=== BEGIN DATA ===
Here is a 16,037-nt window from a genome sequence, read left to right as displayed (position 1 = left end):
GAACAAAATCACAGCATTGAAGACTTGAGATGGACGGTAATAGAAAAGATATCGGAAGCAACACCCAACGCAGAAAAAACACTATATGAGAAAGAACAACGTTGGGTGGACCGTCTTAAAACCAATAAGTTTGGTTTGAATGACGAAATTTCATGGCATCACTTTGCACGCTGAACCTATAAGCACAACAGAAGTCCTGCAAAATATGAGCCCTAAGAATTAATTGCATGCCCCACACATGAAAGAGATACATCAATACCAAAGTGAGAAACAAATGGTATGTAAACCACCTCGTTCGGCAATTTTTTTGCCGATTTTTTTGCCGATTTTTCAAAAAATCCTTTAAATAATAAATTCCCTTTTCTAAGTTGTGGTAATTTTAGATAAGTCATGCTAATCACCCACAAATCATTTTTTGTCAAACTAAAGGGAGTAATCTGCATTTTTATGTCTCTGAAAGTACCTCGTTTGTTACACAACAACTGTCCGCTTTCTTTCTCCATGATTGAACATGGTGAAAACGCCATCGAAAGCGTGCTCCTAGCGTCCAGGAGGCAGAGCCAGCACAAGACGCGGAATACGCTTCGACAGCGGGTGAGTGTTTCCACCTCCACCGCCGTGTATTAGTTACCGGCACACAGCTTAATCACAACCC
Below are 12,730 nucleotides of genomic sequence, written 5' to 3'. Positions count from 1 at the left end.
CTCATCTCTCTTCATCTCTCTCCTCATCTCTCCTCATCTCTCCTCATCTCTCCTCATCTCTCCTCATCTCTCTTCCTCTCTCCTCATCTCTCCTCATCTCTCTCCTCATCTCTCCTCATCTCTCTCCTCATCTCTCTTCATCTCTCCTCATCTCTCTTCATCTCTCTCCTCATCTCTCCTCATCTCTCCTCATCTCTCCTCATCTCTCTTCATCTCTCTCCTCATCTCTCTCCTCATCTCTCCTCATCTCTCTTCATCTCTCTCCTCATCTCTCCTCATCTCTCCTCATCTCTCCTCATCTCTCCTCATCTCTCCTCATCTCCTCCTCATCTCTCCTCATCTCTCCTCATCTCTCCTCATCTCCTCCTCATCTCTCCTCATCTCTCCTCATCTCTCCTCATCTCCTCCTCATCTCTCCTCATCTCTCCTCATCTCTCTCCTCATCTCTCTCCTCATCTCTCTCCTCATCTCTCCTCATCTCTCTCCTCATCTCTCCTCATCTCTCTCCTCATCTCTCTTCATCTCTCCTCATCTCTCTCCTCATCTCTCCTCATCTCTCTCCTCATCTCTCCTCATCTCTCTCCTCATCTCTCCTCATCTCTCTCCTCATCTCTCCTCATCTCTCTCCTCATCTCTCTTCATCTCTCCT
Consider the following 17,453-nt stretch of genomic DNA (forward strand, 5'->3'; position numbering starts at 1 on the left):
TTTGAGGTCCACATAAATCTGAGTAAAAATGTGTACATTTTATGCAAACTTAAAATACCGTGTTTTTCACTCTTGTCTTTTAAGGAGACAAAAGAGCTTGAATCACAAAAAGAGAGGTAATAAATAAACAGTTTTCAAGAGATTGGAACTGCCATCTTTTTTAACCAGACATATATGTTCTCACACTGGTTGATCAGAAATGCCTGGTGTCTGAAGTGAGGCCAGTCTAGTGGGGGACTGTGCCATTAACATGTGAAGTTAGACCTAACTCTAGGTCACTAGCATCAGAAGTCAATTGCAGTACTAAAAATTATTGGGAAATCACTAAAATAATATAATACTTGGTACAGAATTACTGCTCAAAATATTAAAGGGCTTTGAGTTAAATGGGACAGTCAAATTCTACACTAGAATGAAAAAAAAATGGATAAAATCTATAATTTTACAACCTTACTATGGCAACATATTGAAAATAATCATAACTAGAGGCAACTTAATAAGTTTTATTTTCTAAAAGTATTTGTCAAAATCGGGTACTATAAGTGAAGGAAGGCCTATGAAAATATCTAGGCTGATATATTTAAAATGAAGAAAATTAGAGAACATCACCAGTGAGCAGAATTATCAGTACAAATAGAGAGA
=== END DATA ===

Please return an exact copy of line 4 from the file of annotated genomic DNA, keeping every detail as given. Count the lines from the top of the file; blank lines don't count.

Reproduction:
CTCATCTCTCTTCATCTCTCTCCTCATCTCTCCTCATCTCTCCTCATCTCTCCTCATCTCTCCTCATCTCTCTTCCTCTCTCCTCATCTCTCCTCATCTCTCTCCTCATCTCTCCTCATCTCTCTCCTCATCTCTCTTCATCTCTCCTCATCTCTCTTCATCTCTCTCCTCATCTCTCCTCATCTCTCCTCATCTCTCCTCATCTCTCTTCATCTCTCTCCTCATCTCTCTCCTCATCTCTCCTCATCTCTCTTCATCTCTCTCCTCATCTCTCCTCATCTCTCCTCATCTCTCCTCATCTCTCCTCATCTCTCCTCATCTCCTCCTCATCTCTCCTCATCTCTCCTCATCTCTCCTCATCTCCTCCTCATCTCTCCTCATCTCTCCTCATCTCTCCTCATCTCCTCCTCATCTCTCCTCATCTCTCCTCATCTCTCTCCTCATCTCTCTCCTCATCTCTCTCCTCATCTCTCCTCATCTCTCTCCTCATCTCTCCTCATCTCTCTCCTCATCTCTCTTCATCTCTCCTCATCTCTCTCCTCATCTCTCCTCATCTCTCTCCTCATCTCTCCTCATCTCTCTCCTCATCTCTCCTCATCTCTCTCCTCATCTCTCCTCATCTCTCTCCTCATCTCTCTTCATCTCTCCT